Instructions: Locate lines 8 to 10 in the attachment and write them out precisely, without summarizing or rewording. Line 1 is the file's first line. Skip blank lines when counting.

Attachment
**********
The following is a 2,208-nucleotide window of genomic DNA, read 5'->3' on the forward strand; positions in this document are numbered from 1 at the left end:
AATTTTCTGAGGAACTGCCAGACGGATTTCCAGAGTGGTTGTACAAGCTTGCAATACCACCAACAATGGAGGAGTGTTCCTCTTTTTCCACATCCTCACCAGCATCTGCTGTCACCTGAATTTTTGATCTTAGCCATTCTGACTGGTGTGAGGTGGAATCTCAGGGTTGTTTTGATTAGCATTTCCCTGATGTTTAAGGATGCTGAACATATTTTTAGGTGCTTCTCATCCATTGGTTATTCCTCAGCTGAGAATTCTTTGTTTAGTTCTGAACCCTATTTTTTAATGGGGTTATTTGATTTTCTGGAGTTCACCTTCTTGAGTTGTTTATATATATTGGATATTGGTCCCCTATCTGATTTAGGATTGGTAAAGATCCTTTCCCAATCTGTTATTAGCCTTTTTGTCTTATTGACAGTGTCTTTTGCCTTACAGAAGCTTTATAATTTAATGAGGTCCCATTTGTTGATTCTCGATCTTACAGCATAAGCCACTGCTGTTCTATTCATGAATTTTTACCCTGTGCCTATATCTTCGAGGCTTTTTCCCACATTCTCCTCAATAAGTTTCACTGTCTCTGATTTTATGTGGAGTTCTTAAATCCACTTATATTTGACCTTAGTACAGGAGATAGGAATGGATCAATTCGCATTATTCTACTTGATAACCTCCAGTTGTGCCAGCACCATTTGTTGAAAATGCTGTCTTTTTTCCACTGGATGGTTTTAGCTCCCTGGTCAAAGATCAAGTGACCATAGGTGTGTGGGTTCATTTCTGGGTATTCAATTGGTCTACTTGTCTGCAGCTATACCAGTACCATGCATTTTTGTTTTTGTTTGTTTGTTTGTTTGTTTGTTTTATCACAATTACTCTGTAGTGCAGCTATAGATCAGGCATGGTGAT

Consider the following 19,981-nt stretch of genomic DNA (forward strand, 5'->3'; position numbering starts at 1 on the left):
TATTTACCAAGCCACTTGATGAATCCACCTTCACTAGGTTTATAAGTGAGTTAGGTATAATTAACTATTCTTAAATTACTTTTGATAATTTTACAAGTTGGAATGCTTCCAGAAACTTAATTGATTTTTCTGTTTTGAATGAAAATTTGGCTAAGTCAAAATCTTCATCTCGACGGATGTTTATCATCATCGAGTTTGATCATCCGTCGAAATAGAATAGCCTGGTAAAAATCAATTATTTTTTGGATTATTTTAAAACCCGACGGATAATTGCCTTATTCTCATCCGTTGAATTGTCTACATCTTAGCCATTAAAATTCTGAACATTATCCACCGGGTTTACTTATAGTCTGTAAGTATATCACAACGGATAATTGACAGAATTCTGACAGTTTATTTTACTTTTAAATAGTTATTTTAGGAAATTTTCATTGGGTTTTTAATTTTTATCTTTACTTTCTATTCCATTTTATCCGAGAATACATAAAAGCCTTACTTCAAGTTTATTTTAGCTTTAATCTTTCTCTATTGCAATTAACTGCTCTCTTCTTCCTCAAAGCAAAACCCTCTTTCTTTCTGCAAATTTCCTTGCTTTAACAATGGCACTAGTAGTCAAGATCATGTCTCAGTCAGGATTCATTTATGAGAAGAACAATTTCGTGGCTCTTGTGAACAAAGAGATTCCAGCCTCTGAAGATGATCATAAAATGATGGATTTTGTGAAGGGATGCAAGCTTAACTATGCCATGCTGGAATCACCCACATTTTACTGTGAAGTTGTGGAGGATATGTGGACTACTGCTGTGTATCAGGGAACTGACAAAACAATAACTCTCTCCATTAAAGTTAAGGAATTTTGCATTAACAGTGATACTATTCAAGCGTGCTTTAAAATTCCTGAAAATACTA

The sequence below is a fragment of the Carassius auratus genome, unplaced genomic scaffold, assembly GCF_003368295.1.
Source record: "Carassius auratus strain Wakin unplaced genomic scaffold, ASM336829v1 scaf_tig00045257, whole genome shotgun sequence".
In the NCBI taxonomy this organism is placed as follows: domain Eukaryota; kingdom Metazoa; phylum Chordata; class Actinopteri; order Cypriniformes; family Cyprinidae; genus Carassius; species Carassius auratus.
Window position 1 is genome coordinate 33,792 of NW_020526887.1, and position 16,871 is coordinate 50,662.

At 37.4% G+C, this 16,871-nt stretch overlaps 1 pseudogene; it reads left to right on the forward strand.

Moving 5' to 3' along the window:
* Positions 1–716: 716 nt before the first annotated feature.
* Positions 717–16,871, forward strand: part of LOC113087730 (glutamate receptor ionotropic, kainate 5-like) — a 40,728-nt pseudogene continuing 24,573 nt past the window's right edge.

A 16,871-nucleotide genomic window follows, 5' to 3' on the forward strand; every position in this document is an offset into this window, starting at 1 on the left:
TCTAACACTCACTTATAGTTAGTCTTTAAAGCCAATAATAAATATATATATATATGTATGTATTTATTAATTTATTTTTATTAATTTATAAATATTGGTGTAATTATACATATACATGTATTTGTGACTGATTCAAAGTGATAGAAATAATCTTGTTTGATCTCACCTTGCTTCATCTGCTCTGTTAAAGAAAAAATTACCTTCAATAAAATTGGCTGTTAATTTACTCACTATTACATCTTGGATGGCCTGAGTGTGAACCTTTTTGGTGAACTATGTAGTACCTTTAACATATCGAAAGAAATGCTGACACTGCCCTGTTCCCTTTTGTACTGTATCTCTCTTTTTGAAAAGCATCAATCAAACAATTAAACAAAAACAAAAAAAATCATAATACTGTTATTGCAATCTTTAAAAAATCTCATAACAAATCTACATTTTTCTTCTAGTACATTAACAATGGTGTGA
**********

Window position 1 is genome coordinate 33,792 of NW_020526887.1, and position 16,871 is coordinate 50,662.

At 37.4% G+C, this 16,871-nt stretch overlaps 1 pseudogene; it reads left to right on the forward strand.

Moving 5' to 3' along the window: